Alaska pulls in $1.9M at Foothills, Cook Inlet areawide lease sales
The state of Alaska opened bids for two areawide lease sales in Anchorage May 18, garnering almost $404,000 for 12 Foothills area leases, 11 of them bids from Anadarko Petroleum, and $1.5 million for 55 tracts in Cook Inlet, with Rutter and Wilbanks the largest bidder there at more than $314,000. Bids ranged from $5.04 an acre to $7.18 an acre in the Foothills, and from $5 an acre to $11.26 an acre in Cook Inlet; both sales had a $5 an acre bid minimum. (See Cook Inlet map on page A23 of this issue.)
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Alaska Division of Oil and Gas Director Mark Myers said the state received bids on 68,480 acres in the Foothills sale and on 245,120 acres in the Cook Inlet sale.
The state has been leasing Cook Inlet acreage since 1959, when it took in $4 million for 77,191 acres in state lease sale No. 1. Areawide leasing began in Cook Inlet in 1999, when the state took in $1.4 million for 114,514 acres. The 2004 Cook Inlet areawide sale brought in $2.6 million for 363,520 acres.
The state began Foothills areawide leasing in 2001, and took in $9.8 million that year for 858,811 acres.
Anadarko was the largest bidder in the two sales; the only other bidder in the Foothills sale was Arctic Falcon, for a tract near Umiat. Three of Anadarko’s bids are for leases between existing lease blocks the company holds. It also bid on a block of eight leases southeast of those existing blocks.
Cook Inlet biddersIn the Cook Inlet sale, where Rutter and Wilbanks was the largest bidder, a bidding group of Allen, Kay and Donkel bid almost $305,000; Alaska Energy Alliance bid almost $230,000; Storm Cat Energy some $283,500; and a bidding group of Kay and Donkel more than $225,000. Other bidders picked up one or two tracts in the Cook Inlet sale, including Cook Inlet producers Aurora Gas and Forest Oil, and Escopeta Oil which holds some 99,000 acres of state oil and gas leases in Cook Inlet.
Rutter and Wilbanks, a Midland, Texas-based independent oil and gas company, came into Alaska last year in partnership with Forest Oil in the Copper River basin, where it is the operator at an exploration well near Glennallen. Rutter and Wilbanks took a block of onshore leases on the eastern side of the southern Kenai Peninsula, adjacent to the Kenai National Wildlife Refuge. In Cook Inlet the company took tracts to the east and west of Forest acreage south of Redoubt Shoals, and also picked up leases east of ConocoPhillips Alaska’s North Cook Inlet gas field.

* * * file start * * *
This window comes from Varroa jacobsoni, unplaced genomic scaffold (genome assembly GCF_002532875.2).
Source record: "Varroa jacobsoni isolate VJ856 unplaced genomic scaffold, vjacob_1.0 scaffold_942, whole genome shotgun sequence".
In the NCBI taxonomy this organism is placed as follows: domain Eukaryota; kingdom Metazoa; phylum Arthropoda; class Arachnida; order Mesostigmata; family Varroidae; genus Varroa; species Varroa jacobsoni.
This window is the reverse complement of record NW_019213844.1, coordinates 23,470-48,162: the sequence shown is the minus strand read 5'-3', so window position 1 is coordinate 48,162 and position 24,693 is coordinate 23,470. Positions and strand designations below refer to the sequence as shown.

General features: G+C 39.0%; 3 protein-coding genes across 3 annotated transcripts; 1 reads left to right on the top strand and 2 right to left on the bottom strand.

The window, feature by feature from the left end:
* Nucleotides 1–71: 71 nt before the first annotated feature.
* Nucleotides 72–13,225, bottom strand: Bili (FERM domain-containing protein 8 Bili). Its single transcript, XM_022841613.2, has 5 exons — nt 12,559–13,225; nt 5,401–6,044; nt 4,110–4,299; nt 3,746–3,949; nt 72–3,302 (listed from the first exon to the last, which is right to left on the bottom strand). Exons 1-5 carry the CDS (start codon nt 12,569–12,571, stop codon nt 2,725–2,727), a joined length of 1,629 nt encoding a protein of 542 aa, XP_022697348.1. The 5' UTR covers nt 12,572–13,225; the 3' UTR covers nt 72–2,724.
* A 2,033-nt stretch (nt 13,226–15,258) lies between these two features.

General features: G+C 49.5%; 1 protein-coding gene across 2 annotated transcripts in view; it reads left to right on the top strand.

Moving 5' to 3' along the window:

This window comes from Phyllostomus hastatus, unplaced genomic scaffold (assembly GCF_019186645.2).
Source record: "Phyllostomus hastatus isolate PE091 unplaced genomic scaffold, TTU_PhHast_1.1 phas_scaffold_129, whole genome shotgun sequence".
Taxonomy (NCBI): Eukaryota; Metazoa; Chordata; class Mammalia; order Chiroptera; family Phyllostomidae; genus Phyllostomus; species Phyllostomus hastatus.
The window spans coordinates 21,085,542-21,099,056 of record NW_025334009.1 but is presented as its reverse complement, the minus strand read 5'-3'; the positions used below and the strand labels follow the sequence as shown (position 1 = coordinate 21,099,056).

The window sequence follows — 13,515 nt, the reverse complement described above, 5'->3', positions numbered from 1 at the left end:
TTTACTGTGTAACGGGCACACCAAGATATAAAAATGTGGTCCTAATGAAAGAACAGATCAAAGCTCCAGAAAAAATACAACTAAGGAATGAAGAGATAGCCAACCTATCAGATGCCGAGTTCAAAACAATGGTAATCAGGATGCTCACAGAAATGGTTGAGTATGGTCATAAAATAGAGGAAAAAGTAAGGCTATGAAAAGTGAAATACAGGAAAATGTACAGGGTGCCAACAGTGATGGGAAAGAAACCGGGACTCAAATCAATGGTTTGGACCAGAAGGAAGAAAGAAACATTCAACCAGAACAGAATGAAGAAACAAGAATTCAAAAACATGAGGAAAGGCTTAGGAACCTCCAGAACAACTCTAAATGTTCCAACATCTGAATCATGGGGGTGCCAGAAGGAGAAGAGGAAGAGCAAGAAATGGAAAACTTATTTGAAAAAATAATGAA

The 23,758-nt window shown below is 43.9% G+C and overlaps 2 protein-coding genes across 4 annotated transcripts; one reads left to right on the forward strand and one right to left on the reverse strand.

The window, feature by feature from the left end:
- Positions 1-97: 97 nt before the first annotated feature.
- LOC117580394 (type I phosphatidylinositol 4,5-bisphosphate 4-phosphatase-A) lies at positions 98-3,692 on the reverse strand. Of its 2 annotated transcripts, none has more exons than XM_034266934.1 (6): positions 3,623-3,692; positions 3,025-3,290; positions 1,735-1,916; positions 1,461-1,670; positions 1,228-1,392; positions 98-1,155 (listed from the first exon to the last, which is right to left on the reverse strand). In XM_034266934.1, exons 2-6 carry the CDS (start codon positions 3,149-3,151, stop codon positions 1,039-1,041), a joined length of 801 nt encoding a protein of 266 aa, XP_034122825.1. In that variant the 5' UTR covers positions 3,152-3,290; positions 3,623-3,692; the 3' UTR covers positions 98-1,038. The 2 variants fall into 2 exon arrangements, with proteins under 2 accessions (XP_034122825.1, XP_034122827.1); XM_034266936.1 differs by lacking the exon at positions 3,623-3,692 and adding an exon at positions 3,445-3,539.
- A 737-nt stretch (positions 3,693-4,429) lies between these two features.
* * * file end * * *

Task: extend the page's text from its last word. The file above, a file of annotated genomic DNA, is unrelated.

Vancouver-based Storm Cat came to Alaska in November, taking two leases near Big Lake in the Matanuska-Susitna Borough at a Mental Health Trust Land Office sale. The company has no production, but late last year signed a deal to drill coalbed methane wells in Mongolia. The eight leases the company took in the state sale are at the northern edge of the Cook Inlet areawide sale area, south and west of Wasilla, and like the company’s Mental Health Trust leases are in the Mat-Su Borough. Storm Cat said last year that it considered the Mental Health Trust leases “prospective for both coalbed natural gas as well as conventional natural gas.”
Scott Zimmerman is president of Storm Cat. Until recently, Zimmerman was vice president of operations and engineering for Denver-based Evergreen Resources, a Rockies-based coalbed methane producer that had been working a coalbed methane prospect in the Matanuska-Susitna Borough north of Anchorage before it was bought out by Pioneer Natural Resources. Pioneer recently dropped the Mat-Su acreage, saying it preferred to focus its attention on its large portfolio of North Slope investments.
Alaska Energy Alliance is a Newport Beach, Calif. corporation. The officers in state paperwork are Stanton and Alexis Snyder.
More than 55 percent of the Cook Inlet bids appear to be from investors, including long-time Cook Inlet investors Dan Donkel and Monte Allen. Donkel assembled and sold to Forest Oil predecessor Forcenergy the acreage now producing at Redoubt Shoal.
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